By: David Ruggerio
Publisher: Black Rose Writing
Publication Date: November 2020
Reviewed by: Amy Lignor
Review Date: August 4, 2020
As a girl who grew up in one of those so-called “quaint hamlets” out there, they have personally always brought me nightmares. Although you might think they’re lovely to live in, this book actually sums them up perfectly; from the gossip mongers to the people you know who have a secret buried and you find them at bit scary to talk to, yet they’re always around.
We first meet Marlene Bourke-White. This is a journalist not taken seriously because she works for JRW, a company that’s not seen as a “real” publishing force because the news they print is in the realm of entertainment and celebrity stories. Thus, Marlene decides it’s time to attempt writing her first book. Of course, as all writers know, we have to have a subject before being able to pen a great novel, which Marlene just happens to find in the strangest of places.
A woman she works with and eats lunch with quite often, Tammy Russo, has told Marlene stories about her odd hometown. Tammy grew up in Wawarsing, a quaint hamlet in Upstate New York that has experienced everything from anemia to strange disappearances that seem to occur at an alarming rate. Although nothing has been enticing to Marlene as of yet, one day Tammy comes back with a story that just has to be written.
Readers find themselves transported to the Witch’s Hole State Forest in the village of Wawarsing. Everybody from local fly-fishermen to visiting hikers, tourists, and sightseers come here to gaze upon Stony Kill Falls. A major attraction for the area, the Falls top out at 87-feet, which is one reason why Wawarsing is one of the most “hilly” towns in the Appalachian foothills. (The northernmost point lies in the legendary Catskills, the same area where The Legend of Sleepy Hollow was set.)
This one October morning, Bobby, an overnight stocker at the local Wegman’s, decides to head to Stony Kill for a little fly casting. What he finds there, however, is a lot more than just a hungry trout. A pasty-faced boy is standing behind the cascading water, and when Bobby calls out to him, this young man turns his head and makes a sound that upsets the entire mass of woodland creatures and sends Bobby running back to town for help.
Shea Calhoun, a good Irish Catholic boy (now 60) is the pastor of St. Mary’s & St. Andrew’s Church. He was the one who got citizens to attend services in the clapboard church once again after he worked hard upon his arrival to Wawarsing. Reviving the church built in 1850, he also has an “ear” from his past who he seeks advice from on baffling matters, such as the one that’s about to be presented to him.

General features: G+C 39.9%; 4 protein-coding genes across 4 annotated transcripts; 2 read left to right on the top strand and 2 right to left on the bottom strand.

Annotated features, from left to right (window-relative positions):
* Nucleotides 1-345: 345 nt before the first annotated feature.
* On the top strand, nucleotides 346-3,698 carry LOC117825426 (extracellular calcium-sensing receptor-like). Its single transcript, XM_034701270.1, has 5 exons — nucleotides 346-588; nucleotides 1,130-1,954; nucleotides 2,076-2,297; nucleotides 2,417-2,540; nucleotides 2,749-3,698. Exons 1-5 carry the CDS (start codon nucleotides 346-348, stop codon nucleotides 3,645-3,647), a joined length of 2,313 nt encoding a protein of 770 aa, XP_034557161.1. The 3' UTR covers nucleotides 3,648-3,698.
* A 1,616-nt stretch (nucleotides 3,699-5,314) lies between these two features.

Local doctor, Roger Pretorius, is from a wealthy family. He chose to practice medicine in this middle-of-nowhere town because of a tremor in his left hand, as well as other “idiosyncrasies” he collected from his time in Haiti long ago that he believed would be more easily hidden in a small town.
We have a deputy named Harry and a town sheriff named Grady Lassard, who likes to drink quite a bit and is one of two lovers that a local married woman enjoys. When these people descend on Stony Kill Falls, they not only find a boy looking like a zombie, but they also are eye-witnesses to a horrific howl the boy expels right before he up and disappears. No one can find him. Even stranger is the fact that Deputy Harry knows beyond a shadow of a doubt that the kid they all just saw was the same person who was already found dead by woodcutters in the area.
And that’s just a taste of the story! The characters are numerous and represent every “human and their storefront” that can be found in every small town. Mary Jacobs is the nurse who knows all the gossip; Josie owns the local Pump N’ Munch Market and has her own interesting sex life. We meet Bean Blossom, the greengrocer; Pop, who owns the local butcher shop – you name it, the cast is all there.
Soon, out of the past comes a woman from the doctor’s life named Epiphany, who has a talent for being a sorceress. You also enter a basement that has a warning written in ancient Coptic that reads: “Abandon all hope, ye who enter here.” You’ll also race down a tunnel that holds a small army of mannequins that will seriously shake you up. Is a bottle of Holy Water gonna cut it, here? You’ll have to read to find out.
The best way to sum this up is that it takes me at least three days to read a book – on a good week, that is. This one? I opened it to commence reading for the normal amount of time and got so enveloped in this tale by the end of Page 2, I quite literally did nothing but read for the rest of the day. Yes, there will be repercussions from that but, I guarantee, you’ll do the same.
Quill says: Surprises, revelations, a plot that sent shock waves through my system—this story is one I will never forget!
For more information on A Prison Without Locks, please visit the author's website at: www.ruggeriobooks.com